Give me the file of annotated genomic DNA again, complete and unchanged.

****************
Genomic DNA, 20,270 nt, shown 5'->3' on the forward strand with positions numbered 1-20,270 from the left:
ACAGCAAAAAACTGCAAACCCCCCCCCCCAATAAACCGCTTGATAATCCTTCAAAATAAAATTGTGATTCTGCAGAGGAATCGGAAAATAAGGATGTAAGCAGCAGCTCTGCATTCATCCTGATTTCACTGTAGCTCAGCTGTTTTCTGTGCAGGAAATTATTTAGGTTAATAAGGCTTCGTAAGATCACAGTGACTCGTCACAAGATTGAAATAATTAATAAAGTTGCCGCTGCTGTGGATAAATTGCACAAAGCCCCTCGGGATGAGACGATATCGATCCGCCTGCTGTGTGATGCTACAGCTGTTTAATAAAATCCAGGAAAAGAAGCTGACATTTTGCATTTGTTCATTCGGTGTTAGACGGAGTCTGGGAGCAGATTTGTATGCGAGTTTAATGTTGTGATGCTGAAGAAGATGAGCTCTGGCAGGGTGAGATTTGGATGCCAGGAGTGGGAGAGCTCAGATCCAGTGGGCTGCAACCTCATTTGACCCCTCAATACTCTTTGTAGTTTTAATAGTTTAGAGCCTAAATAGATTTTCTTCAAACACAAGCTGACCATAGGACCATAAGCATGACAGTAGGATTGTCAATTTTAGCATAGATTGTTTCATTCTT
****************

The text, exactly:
Genomic DNA, 20,270 nt, shown 5'->3' on the forward strand with positions numbered 1-20,270 from the left:
ACAGCAAAAAACTGCAAACCCCCCCCCCCAATAAACCGCTTGATAATCCTTCAAAATAAAATTGTGATTCTGCAGAGGAATCGGAAAATAAGGATGTAAGCAGCAGCTCTGCATTCATCCTGATTTCACTGTAGCTCAGCTGTTTTCTGTGCAGGAAATTATTTAGGTTAATAAGGCTTCGTAAGATCACAGTGACTCGTCACAAGATTGAAATAATTAATAAAGTTGCCGCTGCTGTGGATAAATTGCACAAAGCCCCTCGGGATGAGACGATATCGATCCGCCTGCTGTGTGATGCTACAGCTGTTTAATAAAATCCAGGAAAAGAAGCTGACATTTTGCATTTGTTCATTCGGTGTTAGACGGAGTCTGGGAGCAGATTTGTATGCGAGTTTAATGTTGTGATGCTGAAGAAGATGAGCTCTGGCAGGGTGAGATTTGGATGCCAGGAGTGGGAGAGCTCAGATCCAGTGGGCTGCAACCTCATTTGACCCCTCAATACTCTTTGTAGTTTTAATAGTTTAGAGCCTAAATAGATTTTCTTCAAACACAAGCTGACCATAGGACCATAAGCATGACAGTAGGATTGTCAATTTTAGCATAGATTGTTTCATTCTT